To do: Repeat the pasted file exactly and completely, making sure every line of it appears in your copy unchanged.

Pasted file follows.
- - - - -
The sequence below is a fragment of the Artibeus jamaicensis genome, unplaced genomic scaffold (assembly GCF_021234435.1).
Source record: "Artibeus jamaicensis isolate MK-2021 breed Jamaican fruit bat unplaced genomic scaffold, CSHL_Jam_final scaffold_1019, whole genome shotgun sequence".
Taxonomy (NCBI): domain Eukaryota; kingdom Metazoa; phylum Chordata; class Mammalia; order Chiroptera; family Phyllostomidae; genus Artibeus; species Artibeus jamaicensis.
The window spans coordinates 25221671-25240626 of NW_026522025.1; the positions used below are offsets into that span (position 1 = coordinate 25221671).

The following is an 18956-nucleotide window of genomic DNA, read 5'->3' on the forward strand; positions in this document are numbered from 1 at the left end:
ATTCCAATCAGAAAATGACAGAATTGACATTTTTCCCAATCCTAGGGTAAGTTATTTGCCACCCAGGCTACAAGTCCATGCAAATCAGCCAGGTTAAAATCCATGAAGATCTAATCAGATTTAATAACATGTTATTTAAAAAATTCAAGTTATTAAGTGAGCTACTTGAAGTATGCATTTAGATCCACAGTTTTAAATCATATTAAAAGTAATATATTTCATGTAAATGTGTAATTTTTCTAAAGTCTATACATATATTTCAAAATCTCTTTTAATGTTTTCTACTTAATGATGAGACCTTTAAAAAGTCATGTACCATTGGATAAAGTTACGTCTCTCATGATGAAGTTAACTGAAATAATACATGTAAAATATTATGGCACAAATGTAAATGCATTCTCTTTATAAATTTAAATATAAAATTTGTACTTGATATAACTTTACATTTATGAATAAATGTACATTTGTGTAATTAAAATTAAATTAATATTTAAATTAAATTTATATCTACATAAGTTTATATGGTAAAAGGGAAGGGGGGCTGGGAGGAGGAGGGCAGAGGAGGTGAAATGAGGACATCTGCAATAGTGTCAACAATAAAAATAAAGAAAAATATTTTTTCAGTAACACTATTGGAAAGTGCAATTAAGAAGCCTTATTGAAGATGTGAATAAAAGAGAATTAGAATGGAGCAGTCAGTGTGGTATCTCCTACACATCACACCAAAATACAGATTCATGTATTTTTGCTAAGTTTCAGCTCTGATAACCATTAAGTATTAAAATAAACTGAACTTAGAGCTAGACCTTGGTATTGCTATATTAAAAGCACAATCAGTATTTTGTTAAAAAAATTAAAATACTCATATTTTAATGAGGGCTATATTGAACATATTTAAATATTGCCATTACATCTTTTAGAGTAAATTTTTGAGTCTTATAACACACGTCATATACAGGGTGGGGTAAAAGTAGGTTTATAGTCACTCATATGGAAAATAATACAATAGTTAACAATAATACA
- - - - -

The sequence below is a fragment of the Artibeus jamaicensis genome, unplaced genomic scaffold (assembly GCF_021234435.1).
Source record: "Artibeus jamaicensis isolate MK-2021 breed Jamaican fruit bat unplaced genomic scaffold, CSHL_Jam_final scaffold_1019, whole genome shotgun sequence".
Taxonomy (NCBI): domain Eukaryota; kingdom Metazoa; phylum Chordata; class Mammalia; order Chiroptera; family Phyllostomidae; genus Artibeus; species Artibeus jamaicensis.
The window spans coordinates 25221671-25240626 of NW_026522025.1; the positions used below are offsets into that span (position 1 = coordinate 25221671).

The following is an 18956-nucleotide window of genomic DNA, read 5'->3' on the forward strand; positions in this document are numbered from 1 at the left end:
ATTCCAATCAGAAAATGACAGAATTGACATTTTTCCCAATCCTAGGGTAAGTTATTTGCCACCCAGGCTACAAGTCCATGCAAATCAGCCAGGTTAAAATCCATGAAGATCTAATCAGATTTAATAACATGTTATTTAAAAAATTCAAGTTATTAAGTGAGCTACTTGAAGTATGCATTTAGATCCACAGTTTTAAATCATATTAAAAGTAATATATTTCATGTAAATGTGTAATTTTTCTAAAGTCTATACATATATTTCAAAATCTCTTTTAATGTTTTCTACTTAATGATGAGACCTTTAAAAAGTCATGTACCATTGGATAAAGTTACGTCTCTCATGATGAAGTTAACTGAAATAATACATGTAAAATATTATGGCACAAATGTAAATGCATTCTCTTTATAAATTTAAATATAAAATTTGTACTTGATATAACTTTACATTTATGAATAAATGTACATTTGTGTAATTAAAATTAAATTAATATTTAAATTAAATTTATATCTACATAAGTTTATATGGTAAAAGGGAAGGGGGGCTGGGAGGAGGAGGGCAGAGGAGGTGAAATGAGGACATCTGCAATAGTGTCAACAATAAAAATAAAGAAAAATATTTTTTCAGTAACACTATTGGAAAGTGCAATTAAGAAGCCTTATTGAAGATGTGAATAAAAGAGAATTAGAATGGAGCAGTCAGTGTGGTATCTCCTACACATCACACCAAAATACAGATTCATGTATTTTTGCTAAGTTTCAGCTCTGATAACCATTAAGTATTAAAATAAACTGAACTTAGAGCTAGACCTTGGTATTGCTATATTAAAAGCACAATCAGTATTTTGTTAAAAAAATTAAAATACTCATATTTTAATGAGGGCTATATTGAACATATTTAAATATTGCCATTACATCTTTTAGAGTAAATTTTTGAGTCTTATAACACACGTCATATACAGGGTGGGGTAAAAGTAGGTTTATAGTCACTCATATGGAAAATAATACAATAGTTAACAATAATACA